Losar is a Buddhist festival which is celebrated to mark the Tibetan New Year. It is considered as the most significant festival in the Tibetan calendar. Celebrated over a period of two weeks, the festival falls on the first day of the first month of the Tibetan calendar, which usually falls in the months of January, February or March according to the Gregorian calendar. The term Losar has been derived from two Tibetan words, 'lo' means 'year' and 'sar' means 'new'. This occasion is celebrated by the Tibetans with great zeal and gusto. It gives them a perfect excuse to feast on numerous delicacies and indulge in the spirit of merrymaking. People convey their heartfelt greetings by wishing one another 'tashi delek', which signifies good luck. The Tibetans also use various other greetings express their wishes. To know them, glance through the following lines.
Tibetan New Year Greetings
Losar is a three-day fete filled with full of excitement, elation and merry making. Preparations for the Losar festival consists of chang (a mild barley beer), sweet rice, tea, butter, fried biscuits, sweets, fruits, butter lamps, lophud (a young wheat sprout which symbolizes the birth of a new year) and collecting fresh roasted barley flour for phyemar, as it signifies good wishes for the coming year. These seasonal foods are kept on the family's Buddhist altar as an offering. The houses are thoroughly cleaned and painted new. New curtains are purchased or sewn and put up on the doors and windows.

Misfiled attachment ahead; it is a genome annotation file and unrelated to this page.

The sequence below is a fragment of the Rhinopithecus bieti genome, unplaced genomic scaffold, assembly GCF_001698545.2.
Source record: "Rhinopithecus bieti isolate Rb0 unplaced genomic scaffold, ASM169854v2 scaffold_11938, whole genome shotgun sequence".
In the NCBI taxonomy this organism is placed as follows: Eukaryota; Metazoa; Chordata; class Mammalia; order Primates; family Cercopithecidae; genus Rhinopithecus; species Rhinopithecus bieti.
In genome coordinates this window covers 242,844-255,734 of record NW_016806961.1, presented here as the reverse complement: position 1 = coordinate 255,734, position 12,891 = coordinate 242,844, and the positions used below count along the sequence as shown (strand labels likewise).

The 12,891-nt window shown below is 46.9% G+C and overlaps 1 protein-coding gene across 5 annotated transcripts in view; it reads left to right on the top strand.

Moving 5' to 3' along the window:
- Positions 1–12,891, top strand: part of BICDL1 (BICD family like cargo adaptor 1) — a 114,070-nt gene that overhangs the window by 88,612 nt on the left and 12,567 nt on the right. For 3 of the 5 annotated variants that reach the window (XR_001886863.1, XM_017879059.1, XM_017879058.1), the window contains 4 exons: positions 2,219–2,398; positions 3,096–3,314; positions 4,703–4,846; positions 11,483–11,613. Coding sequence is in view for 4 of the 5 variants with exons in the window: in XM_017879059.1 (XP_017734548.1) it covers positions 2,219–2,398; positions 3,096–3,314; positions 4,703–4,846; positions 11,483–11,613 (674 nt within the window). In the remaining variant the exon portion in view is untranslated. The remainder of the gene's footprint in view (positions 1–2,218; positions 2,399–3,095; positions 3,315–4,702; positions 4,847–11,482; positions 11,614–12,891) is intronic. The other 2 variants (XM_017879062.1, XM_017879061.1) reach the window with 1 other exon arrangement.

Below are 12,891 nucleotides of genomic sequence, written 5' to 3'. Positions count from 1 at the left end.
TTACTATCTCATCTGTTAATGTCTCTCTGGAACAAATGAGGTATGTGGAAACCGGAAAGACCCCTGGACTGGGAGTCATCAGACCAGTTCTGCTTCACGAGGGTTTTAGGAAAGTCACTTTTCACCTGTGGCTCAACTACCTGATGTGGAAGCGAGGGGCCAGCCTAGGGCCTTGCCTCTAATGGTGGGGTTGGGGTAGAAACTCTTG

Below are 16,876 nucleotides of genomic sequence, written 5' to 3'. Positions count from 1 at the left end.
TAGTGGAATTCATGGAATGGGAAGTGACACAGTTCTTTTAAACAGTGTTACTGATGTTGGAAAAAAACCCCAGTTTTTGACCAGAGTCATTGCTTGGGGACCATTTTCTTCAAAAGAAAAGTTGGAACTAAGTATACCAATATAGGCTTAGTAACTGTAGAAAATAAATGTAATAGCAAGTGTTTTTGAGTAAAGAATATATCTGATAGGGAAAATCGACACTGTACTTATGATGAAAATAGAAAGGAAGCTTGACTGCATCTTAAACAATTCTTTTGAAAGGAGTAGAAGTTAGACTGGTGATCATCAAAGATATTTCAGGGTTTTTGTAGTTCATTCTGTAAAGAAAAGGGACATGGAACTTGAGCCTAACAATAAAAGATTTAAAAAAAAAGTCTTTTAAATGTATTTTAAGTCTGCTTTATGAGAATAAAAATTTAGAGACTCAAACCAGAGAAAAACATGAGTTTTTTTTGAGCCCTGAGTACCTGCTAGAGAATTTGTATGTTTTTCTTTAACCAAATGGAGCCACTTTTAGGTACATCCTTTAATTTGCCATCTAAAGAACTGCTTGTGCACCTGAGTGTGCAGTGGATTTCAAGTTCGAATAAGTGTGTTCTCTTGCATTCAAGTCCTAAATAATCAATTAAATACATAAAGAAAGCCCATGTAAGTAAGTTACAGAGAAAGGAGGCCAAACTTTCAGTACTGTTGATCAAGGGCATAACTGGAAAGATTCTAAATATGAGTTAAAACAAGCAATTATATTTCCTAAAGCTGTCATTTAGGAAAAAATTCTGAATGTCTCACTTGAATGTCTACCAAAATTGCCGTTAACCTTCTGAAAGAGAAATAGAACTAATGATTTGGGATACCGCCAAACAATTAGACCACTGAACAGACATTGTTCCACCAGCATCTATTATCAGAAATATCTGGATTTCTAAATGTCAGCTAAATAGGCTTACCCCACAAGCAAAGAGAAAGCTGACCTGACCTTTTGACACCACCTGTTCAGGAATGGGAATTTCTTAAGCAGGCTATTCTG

A traditional noodle soup, called guthuk, is prepared on the Tibetan New Year's Eve. It is made from nine different items that include dried cheese and various grains. Dough balls are immersed in the soup that contains each of the nine different fortune symbols signifying the fate of the person in the next year. These nine symbols are chili pepper, cotton ball, wood, charcoal, sugar cube, wool string, paper, pebble and raw bean. 'Losar is Lekar' is a popular saying in Tibet which means the New Year is new work. Some of the greetings that are used by the Tibetans on Losar to wish one another are listed below: